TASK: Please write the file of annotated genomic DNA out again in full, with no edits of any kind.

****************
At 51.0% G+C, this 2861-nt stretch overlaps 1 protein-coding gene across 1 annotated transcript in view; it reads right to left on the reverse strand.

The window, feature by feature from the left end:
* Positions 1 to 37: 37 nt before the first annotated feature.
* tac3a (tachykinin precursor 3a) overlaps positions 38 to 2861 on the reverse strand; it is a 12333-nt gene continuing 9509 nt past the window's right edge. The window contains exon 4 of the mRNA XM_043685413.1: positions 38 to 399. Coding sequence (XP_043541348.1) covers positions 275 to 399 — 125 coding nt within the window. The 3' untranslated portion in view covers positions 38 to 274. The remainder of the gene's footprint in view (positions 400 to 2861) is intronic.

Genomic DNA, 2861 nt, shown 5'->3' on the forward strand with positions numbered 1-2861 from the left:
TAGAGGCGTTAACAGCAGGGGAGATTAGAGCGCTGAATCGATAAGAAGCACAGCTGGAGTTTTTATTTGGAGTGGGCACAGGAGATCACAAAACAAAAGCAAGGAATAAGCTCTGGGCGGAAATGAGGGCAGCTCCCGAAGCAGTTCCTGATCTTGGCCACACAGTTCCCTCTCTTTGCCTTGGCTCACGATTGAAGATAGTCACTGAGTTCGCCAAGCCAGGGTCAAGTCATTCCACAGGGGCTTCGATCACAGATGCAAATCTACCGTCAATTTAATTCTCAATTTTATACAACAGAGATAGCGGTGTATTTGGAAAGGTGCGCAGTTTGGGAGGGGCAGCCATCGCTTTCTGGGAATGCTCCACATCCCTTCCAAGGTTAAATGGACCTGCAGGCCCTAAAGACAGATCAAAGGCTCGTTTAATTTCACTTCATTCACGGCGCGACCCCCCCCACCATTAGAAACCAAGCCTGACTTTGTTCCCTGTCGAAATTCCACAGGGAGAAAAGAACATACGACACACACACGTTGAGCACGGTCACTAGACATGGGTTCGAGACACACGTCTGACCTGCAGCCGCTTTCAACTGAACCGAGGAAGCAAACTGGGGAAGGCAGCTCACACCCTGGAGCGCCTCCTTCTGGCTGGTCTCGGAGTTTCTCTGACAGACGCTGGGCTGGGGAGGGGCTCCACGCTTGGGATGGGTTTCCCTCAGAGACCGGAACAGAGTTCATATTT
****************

At 51.0% G+C, this 2861-nt stretch overlaps 1 protein-coding gene across 1 annotated transcript in view; it reads right to left on the reverse strand.

The window, feature by feature from the left end:
* Positions 1 to 37: 37 nt before the first annotated feature.
* tac3a (tachykinin precursor 3a) overlaps positions 38 to 2861 on the reverse strand; it is a 12333-nt gene continuing 9509 nt past the window's right edge. The window contains exon 4 of the mRNA XM_043685413.1: positions 38 to 399. Coding sequence (XP_043541348.1) covers positions 275 to 399 — 125 coding nt within the window. The 3' untranslated portion in view covers positions 38 to 274. The remainder of the gene's footprint in view (positions 400 to 2861) is intronic.

Genomic DNA, 2861 nt, shown 5'->3' on the forward strand with positions numbered 1-2861 from the left:
TAGAGGCGTTAACAGCAGGGGAGATTAGAGCGCTGAATCGATAAGAAGCACAGCTGGAGTTTTTATTTGGAGTGGGCACAGGAGATCACAAAACAAAAGCAAGGAATAAGCTCTGGGCGGAAATGAGGGCAGCTCCCGAAGCAGTTCCTGATCTTGGCCACACAGTTCCCTCTCTTTGCCTTGGCTCACGATTGAAGATAGTCACTGAGTTCGCCAAGCCAGGGTCAAGTCATTCCACAGGGGCTTCGATCACAGATGCAAATCTACCGTCAATTTAATTCTCAATTTTATACAACAGAGATAGCGGTGTATTTGGAAAGGTGCGCAGTTTGGGAGGGGCAGCCATCGCTTTCTGGGAATGCTCCACATCCCTTCCAAGGTTAAATGGACCTGCAGGCCCTAAAGACAGATCAAAGGCTCGTTTAATTTCACTTCATTCACGGCGCGACCCCCCCCACCATTAGAAACCAAGCCTGACTTTGTTCCCTGTCGAAATTCCACAGGGAGAAAAGAACATACGACACACACACGTTGAGCACGGTCACTAGACATGGGTTCGAGACACACGTCTGACCTGCAGCCGCTTTCAACTGAACCGAGGAAGCAAACTGGGGAAGGCAGCTCACACCCTGGAGCGCCTCCTTCTGGCTGGTCTCGGAGTTTCTCTGACAGACGCTGGGCTGGGGAGGGGCTCCACGCTTGGGATGGGTTTCCCTCAGAGACCGGAACAGAGTTCATATTT